Next, we serve to enlighten. Using art to expand peoples concept of what it means to be alive and new ways of thinking about things. Again, look at the new ideas presented in the music of the 60’s and 70’s and even the 80’s by artists like Lesley Gore with her song “ You Don’t Own Me” which helped serve to redefine what rights women had. Again, the music of Donna Summer with her song “ Love To Love You Baby” Again, in my mind redefining what kind of sexuality was acceptable for a woman to be able to publicly express and of course, this type of thought and expression and personal freedom was cranked up to 11 in the 80’s with Madonna’s “Justify My Love”, a song that gave permission for women to be free to express themselves in ways that would have been over the top scandalous just 10 years before. In the aughts, we see Lady Gaga do this by giving all people regardless of race, color, sex or religion permission and indeed encouragement to love themselves!

Finally, music puts the lie to the idea that we are alone and that no one can understand who we are as beings. While it is true, that I can’t 100% know your journey, I can share my journey with you and vice versa and I can empathize. Sometimes life tries to trick us in to thinking that to be human is a solitary experience, and then, a song comes on the radio, or your favorite streaming service and you think, Oh My God, that artist is singing my life.

So, for me, my mission as an artist and specifically as a musician, is to leave the world a little better than I found it and to be content to do so, one song and one person at a time. I also want to remind people how we are more similar than we are different and I use humor to do that. I am blind and it is okay to say so. Blind isn’t a dirty word and while it can be a challenge and a pain at times, it can also be funny and it is okay to laugh! I recommend to check out what I mean, that you look up my song and music video “ Blind Man Drivin’”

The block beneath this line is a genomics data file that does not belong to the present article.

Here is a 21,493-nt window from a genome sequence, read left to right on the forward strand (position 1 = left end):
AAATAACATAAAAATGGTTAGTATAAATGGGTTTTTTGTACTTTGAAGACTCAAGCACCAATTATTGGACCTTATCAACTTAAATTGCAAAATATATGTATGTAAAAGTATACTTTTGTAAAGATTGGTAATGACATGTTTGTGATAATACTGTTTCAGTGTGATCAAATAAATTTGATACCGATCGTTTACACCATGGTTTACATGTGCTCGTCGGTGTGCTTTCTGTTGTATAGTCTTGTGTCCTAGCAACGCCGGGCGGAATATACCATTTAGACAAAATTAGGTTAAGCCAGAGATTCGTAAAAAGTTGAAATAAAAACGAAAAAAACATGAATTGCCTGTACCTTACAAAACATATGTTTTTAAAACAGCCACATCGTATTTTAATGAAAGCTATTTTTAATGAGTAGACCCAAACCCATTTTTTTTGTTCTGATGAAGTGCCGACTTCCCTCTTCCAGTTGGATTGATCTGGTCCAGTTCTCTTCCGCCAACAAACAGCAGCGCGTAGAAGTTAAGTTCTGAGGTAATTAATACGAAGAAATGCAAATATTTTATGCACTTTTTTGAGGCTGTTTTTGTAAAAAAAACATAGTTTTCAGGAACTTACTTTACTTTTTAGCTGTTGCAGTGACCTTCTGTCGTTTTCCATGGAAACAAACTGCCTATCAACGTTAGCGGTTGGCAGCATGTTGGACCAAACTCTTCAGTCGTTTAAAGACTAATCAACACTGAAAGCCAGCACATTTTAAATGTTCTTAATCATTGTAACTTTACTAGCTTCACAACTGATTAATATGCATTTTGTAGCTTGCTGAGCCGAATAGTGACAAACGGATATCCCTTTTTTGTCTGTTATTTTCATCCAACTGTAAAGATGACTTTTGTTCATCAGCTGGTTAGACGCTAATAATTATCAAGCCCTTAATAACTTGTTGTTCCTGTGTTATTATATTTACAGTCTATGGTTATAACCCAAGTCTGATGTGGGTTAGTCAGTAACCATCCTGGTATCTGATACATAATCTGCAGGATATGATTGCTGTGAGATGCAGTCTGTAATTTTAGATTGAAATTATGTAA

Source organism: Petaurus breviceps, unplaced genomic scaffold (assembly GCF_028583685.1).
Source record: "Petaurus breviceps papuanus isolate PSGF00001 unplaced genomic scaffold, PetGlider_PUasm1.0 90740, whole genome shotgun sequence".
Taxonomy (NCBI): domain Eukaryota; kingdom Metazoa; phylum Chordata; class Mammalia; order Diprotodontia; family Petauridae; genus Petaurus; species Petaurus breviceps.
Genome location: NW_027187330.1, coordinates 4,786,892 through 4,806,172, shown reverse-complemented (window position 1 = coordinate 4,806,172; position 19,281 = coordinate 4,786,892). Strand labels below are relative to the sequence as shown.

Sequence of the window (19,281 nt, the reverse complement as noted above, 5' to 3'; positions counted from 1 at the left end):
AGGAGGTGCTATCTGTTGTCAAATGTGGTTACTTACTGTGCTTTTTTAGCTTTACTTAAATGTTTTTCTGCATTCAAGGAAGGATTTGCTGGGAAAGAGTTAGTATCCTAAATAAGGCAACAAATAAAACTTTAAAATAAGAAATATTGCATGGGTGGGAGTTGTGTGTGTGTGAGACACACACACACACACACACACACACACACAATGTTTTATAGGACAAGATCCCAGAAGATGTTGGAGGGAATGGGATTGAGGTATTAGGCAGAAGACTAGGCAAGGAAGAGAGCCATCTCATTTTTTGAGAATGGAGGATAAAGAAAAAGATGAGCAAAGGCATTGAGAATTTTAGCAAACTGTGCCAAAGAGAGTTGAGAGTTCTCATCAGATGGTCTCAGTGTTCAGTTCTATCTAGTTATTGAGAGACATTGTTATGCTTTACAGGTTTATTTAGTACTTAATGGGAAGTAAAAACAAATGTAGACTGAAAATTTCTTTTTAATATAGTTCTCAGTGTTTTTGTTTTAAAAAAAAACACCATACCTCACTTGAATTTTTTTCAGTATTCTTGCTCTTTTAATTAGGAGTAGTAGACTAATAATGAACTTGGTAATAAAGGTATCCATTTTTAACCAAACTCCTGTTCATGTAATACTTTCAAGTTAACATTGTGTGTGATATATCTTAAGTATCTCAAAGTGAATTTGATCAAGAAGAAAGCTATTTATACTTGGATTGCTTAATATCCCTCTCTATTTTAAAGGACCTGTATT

What performers do you think most closely resemble your on stage personality and performance style?

Oh, I don’t know! That is a hard one. We do perform with a lot of energy and work hard for it to be musically compelling. It is about 60% music, 30% comedy and about 10% serious stuff about living a better life! Basically, I just live my life on stage the same way I do off stage. It is there for people to watch, learn from, be inspired by, be entertained by and hopefully enjoy. While Ihave a lot of musicians I admire and am inspired by, I don’t think our show is like anything else I have ever experienced.

Where can we catch your next show?

The best thing is to visit and check out the fan zone and get some free music and sign up for the E-newsletter that will keep you up-to-date on where we will be performing. We only send out one E-mail letter a month so it won’t add to your SPAM:-) Also, there is a concert page on that is updated a lot, so that is another great way to see what we are doing. I know the Joey Stuckey Trio has 2 shows coming up in November and I have a solo show in Nashville TN on 11/9 as well. The performance schedule is a bit strange as I make most of my living as a full time music educator and producer with a recording studio But, we are working hard to perform more and more and have a lot of cool shows we are working on for 2020!

Anything else you would like to share with our readers?

I would be most grateful if you would check out the current album “In The Shadow Of The Sun” on Spotify or your favorite streaming service and would love to connect via social media:

Twitter @jstuckeymusic

IG @jstuckeymusic



End of Interview

Written by Anne Hollister

We do music reviews for Independent Artists and Publicists.